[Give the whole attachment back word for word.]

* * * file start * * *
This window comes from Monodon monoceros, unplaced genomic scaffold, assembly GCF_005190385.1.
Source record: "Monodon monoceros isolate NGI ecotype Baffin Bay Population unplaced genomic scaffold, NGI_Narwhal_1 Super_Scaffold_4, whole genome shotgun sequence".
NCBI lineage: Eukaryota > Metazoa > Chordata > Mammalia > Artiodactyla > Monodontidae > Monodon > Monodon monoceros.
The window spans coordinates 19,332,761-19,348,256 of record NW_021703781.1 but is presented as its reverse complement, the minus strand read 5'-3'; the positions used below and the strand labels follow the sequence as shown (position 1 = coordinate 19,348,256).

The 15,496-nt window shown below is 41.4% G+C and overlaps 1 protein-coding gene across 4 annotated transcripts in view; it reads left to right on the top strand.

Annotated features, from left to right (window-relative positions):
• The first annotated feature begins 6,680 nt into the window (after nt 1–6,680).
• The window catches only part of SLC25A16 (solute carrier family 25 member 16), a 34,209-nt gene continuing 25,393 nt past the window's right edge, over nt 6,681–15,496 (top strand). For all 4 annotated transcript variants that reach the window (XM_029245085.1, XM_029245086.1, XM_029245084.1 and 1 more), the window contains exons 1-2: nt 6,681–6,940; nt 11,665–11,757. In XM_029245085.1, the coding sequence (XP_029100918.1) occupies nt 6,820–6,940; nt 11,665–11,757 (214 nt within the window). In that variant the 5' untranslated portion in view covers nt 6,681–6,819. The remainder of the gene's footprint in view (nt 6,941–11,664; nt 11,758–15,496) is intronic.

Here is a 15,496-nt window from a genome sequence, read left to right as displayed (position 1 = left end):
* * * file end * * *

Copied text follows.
This window comes from Monodon monoceros, unplaced genomic scaffold, assembly GCF_005190385.1.
Source record: "Monodon monoceros isolate NGI ecotype Baffin Bay Population unplaced genomic scaffold, NGI_Narwhal_1 Super_Scaffold_4, whole genome shotgun sequence".
NCBI lineage: Eukaryota > Metazoa > Chordata > Mammalia > Artiodactyla > Monodontidae > Monodon > Monodon monoceros.
The window spans coordinates 19,332,761-19,348,256 of record NW_021703781.1 but is presented as its reverse complement, the minus strand read 5'-3'; the positions used below and the strand labels follow the sequence as shown (position 1 = coordinate 19,348,256).

The 15,496-nt window shown below is 41.4% G+C and overlaps 1 protein-coding gene across 4 annotated transcripts in view; it reads left to right on the top strand.

Annotated features, from left to right (window-relative positions):
• The first annotated feature begins 6,680 nt into the window (after nt 1–6,680).
• The window catches only part of SLC25A16 (solute carrier family 25 member 16), a 34,209-nt gene continuing 25,393 nt past the window's right edge, over nt 6,681–15,496 (top strand). For all 4 annotated transcript variants that reach the window (XM_029245085.1, XM_029245086.1, XM_029245084.1 and 1 more), the window contains exons 1-2: nt 6,681–6,940; nt 11,665–11,757. In XM_029245085.1, the coding sequence (XP_029100918.1) occupies nt 6,820–6,940; nt 11,665–11,757 (214 nt within the window). In that variant the 5' untranslated portion in view covers nt 6,681–6,819. The remainder of the gene's footprint in view (nt 6,941–11,664; nt 11,758–15,496) is intronic.

Here is a 15,496-nt window from a genome sequence, read left to right as displayed (position 1 = left end):